How, When and Why Media Relations Fits Into Your Marketing Mix (Part 2)
By Linda Kaplan, MHA
In Part 1 of my article on Media Relations seen in last month’s Marketecture Digest, I discussed how and why to develop meaningful and appropriate stories to help increase your chance of “getting the ink” – or being seen in the news.
Here in Part 2, I will explain the rules, tools, and protocols needed to follow when pitching your story to the media.
In a nutshell, there are proper formats to follow when presenting a story and certain etiquette necessary when communicating with editors and reporters. Remember, they have the power to edit your story and the control over reporting your story. Therefore, the more you understand how to successfully navigate the media landscape, the more likely you are to get covered.
Proper Media Tools
Properly presenting information about your practice and the story you are pitching is critical in order to being taken seriously. Additionally, knowing whom to pitch – and what their audience cares about – is important. I recommend starting with developing these two tools:
- Create a Media List customized for your community. Know the appropriate editor or reporter responsible for covering the type of story you are pitching. For instance, a business reporter would cover a story about a new building or personnel; a pet or health care reporter would cover a story about a virus or a clinical trial; a community reporter would cover free eye exams at the local pet fair, etc. Contact each newspaper, magazine, radio and broadcast outlet and ask whom the right person is and how they prefer to receive press releases and/or event information (email, fax, mail, etc.). They may have different reporters that cover their online presence (separate from their traditional reporters).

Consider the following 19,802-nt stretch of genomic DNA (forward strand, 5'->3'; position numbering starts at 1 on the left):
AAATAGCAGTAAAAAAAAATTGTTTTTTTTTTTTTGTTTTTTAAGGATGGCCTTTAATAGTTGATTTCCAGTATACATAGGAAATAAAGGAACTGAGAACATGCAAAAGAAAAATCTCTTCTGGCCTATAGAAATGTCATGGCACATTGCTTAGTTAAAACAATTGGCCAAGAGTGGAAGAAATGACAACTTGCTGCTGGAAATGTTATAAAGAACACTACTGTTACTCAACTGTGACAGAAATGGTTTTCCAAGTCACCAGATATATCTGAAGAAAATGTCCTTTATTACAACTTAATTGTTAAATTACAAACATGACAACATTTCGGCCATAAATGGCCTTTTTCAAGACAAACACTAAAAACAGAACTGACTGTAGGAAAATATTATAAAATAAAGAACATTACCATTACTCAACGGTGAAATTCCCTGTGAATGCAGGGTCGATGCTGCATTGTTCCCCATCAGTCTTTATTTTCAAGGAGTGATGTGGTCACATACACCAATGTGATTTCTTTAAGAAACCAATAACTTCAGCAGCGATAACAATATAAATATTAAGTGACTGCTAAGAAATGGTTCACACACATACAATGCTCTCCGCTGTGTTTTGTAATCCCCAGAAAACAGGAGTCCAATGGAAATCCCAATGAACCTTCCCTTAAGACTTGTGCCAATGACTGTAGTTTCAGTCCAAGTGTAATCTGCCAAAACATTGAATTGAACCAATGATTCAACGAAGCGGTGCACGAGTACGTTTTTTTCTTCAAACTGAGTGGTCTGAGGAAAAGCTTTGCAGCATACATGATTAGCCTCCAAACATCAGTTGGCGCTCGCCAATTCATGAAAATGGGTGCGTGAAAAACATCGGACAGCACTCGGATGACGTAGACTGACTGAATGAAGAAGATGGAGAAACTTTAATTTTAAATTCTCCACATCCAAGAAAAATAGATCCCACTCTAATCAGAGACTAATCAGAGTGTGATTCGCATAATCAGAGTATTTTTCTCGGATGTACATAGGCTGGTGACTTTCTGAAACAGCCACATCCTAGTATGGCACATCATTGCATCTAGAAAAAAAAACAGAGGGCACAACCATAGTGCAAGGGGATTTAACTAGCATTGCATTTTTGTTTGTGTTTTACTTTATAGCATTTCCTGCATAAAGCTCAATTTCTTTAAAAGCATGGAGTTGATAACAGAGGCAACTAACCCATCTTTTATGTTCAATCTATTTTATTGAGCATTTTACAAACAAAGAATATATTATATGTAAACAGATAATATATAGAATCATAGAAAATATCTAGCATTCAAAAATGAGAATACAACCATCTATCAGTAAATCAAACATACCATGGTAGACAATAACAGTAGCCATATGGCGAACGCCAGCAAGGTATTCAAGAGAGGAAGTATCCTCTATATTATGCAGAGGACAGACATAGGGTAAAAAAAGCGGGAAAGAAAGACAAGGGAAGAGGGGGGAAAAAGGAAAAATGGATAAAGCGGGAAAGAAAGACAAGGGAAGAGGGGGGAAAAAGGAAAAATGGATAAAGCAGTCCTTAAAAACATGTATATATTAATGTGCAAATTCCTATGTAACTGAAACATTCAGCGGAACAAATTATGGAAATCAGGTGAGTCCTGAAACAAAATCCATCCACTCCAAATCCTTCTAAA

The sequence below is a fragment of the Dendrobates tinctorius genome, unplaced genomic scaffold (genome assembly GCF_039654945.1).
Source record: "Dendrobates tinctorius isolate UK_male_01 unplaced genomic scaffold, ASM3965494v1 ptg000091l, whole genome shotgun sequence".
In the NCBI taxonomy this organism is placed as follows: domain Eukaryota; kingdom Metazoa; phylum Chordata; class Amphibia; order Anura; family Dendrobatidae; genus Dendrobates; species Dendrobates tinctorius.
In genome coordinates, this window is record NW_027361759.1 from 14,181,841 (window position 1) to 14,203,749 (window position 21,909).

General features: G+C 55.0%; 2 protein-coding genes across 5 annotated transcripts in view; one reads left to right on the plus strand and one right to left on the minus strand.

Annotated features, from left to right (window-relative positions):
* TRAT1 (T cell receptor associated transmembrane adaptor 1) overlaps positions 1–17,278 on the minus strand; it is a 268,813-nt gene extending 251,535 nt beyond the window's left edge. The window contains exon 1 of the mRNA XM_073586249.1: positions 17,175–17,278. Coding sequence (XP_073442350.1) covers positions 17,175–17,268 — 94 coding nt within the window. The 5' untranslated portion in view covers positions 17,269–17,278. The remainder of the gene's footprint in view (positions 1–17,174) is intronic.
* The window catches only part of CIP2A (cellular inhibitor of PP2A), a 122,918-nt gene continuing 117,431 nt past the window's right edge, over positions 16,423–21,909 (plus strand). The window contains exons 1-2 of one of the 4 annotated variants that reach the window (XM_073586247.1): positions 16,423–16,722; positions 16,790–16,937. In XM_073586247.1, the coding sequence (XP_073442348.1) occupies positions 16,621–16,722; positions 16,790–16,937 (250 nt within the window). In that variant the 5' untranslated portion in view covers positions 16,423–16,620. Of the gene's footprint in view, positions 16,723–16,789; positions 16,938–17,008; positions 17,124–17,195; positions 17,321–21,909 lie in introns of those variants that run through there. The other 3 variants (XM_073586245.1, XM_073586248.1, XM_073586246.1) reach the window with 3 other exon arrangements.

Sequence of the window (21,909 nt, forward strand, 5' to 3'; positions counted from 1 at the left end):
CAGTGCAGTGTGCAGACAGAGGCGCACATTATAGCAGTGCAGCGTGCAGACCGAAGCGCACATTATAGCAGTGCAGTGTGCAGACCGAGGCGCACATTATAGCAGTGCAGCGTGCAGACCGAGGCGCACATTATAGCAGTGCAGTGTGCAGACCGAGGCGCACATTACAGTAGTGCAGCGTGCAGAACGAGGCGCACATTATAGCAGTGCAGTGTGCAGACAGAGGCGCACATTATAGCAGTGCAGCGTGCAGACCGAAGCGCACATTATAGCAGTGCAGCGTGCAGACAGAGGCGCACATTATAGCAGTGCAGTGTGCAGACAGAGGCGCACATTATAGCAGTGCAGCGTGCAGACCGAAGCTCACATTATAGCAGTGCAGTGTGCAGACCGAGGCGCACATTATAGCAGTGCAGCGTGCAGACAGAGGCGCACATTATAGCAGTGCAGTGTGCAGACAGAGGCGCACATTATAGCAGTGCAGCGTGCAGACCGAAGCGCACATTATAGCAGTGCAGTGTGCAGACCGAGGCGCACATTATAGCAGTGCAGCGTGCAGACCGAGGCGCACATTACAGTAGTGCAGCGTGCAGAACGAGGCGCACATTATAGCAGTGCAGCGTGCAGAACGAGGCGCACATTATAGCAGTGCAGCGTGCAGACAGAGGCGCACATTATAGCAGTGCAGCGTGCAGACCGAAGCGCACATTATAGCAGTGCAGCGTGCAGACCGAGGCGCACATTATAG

- Develop a Media Kit for your practice. Sometimes called a Press Kit, it is simply a well-organized information packet about your practice to make information gathering easy for a reporter. Here is one we did for a specialty practice in Omaha: Click here.House the Media Kit on your website under the News section for easy access.
Methods of Communication
Pitching your story via the proper medium can impact your success rate. Based on the type of story you want covered, determine the best way to package the information. Here are a few commonly used methods:
- Definition: A public relations announcement issued to the news media and other targeted publications for the purpose of letting the public know about important organizational developments
- Best used for: Time sensitive, important, urgent, educational, informational, strategic, announcements for a broad audience
- Format: Proper format of a release is critical. Click here to see a sample of one we recently created for ACVO/Stokes. To read a great article about formatting, click here.
- Visual aids: Photos and/or videos are powerful news tools. If possible, embed links or attach photos/videos to help your release be seen.
- Definition: A personalized letter written to introduce a story idea to a specific member of the media, offering them an “exclusive” for coverage
- Best used for: Relationship building with a specific reporter or media outlet; In-depth reporting